It's back to the drawing board for the National Animal Identification System. Last week, ag secretary Tom Vilsack announced the USDA will make sweeping changes to NAIS.
In particular, it seems the only time animals need i.d. is when they move across state lines. Also, there's no longer any mention of premises registration. However, two common themes remain: disease traceback and state implementation.
From the start, NAIS measures have drawn the most ire from beef producers, who would be tasked with identifying each animal. I'm told pork and poultry producers will be able to identify animals on a per lot basis.
In speaking with beef producers, it's easy to understand why they're concerned. Those who oppose this type of regulation are worried about the liability associated with a disease being traced back to their farm. In a worst-case scenario, imagine a disease outbreak that requires the liquidation of cattle in the surrounding three counties. What's to stop the state and other farmers from filing suit against the farm where the disease originated?
Just when I thought every beef producer in the state was against this program, I found one last month who supports it. And for a very good reason. He hit me with an argument I hadn't heard before. Rather than worrying about the potential liability, he's excited for the marketing opportunities that could be created with NAIS.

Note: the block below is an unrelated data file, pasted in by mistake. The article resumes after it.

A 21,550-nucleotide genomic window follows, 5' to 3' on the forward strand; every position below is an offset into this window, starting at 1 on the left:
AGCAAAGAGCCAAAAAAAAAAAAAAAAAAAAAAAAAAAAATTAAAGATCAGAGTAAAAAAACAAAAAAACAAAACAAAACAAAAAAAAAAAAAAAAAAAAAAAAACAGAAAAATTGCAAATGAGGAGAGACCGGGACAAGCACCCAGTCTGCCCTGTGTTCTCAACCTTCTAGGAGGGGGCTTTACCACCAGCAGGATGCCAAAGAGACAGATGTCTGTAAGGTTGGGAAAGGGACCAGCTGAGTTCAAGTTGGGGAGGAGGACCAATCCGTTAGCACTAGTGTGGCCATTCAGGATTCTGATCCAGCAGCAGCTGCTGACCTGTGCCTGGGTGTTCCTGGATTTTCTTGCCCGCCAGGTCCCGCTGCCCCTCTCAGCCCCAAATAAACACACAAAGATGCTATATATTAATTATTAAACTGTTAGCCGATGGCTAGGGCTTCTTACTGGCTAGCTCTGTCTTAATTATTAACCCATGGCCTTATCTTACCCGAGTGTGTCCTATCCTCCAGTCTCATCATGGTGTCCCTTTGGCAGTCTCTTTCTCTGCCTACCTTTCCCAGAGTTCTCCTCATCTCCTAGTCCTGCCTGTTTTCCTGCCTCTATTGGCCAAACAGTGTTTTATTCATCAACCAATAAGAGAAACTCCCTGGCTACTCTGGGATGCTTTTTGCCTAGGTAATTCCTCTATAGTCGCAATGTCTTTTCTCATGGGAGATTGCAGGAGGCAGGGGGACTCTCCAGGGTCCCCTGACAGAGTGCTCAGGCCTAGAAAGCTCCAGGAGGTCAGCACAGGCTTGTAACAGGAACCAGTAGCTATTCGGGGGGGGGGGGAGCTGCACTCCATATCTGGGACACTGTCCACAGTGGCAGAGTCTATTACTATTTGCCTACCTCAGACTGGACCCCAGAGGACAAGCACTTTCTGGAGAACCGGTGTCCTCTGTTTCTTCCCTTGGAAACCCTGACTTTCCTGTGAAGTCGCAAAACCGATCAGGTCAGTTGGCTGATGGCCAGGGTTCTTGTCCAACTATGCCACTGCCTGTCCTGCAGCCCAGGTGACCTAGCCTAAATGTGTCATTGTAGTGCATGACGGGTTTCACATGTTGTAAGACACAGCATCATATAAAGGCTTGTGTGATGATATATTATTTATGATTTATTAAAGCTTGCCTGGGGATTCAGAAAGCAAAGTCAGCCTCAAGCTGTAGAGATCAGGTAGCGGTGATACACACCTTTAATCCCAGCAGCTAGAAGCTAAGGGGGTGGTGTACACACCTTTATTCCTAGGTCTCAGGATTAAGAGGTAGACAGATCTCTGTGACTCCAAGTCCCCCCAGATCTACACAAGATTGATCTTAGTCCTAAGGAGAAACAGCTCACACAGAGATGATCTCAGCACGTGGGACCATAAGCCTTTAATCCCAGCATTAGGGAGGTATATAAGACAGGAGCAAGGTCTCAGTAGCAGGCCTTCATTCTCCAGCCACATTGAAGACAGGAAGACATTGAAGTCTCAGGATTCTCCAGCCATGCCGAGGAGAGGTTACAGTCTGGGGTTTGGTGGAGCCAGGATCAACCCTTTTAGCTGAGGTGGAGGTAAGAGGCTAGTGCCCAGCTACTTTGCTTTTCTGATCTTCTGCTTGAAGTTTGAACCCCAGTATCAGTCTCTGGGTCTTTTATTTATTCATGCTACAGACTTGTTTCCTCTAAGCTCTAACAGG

For example, Japan is only interested in cattle that are under 30 months of age at harvest. If NAIS creates a system that can certify an animal's age, he expects several new export markets will open their ports to U.S. beef.
In discussing pork prices with Brent Scholl, IPPA's new president, he mentioned that a healthy export market can help move that last 5% to 10% of product, thereby increasing domestic demand. If NAIS has the potential to do the same for beef exports, it's reasonable to think it will lead to better prices.
Going forward, if regulatory agencies want to make progress on this issue, they need to start discussing how NAIS will help the farmer, rather than scaring them with disease traceback. In last week's announcement, USDA mentioned disease traceback as the reason the U.S. needs NAIS.
Of course, many in the industry consider any type of i.d. system a pipedream. The funding simply isn't there. The feds don't have it, so they're pawning it off on the states. Since becoming the second-largest debtor state, don't hold your breath on Illinois finding the money anytime soon.
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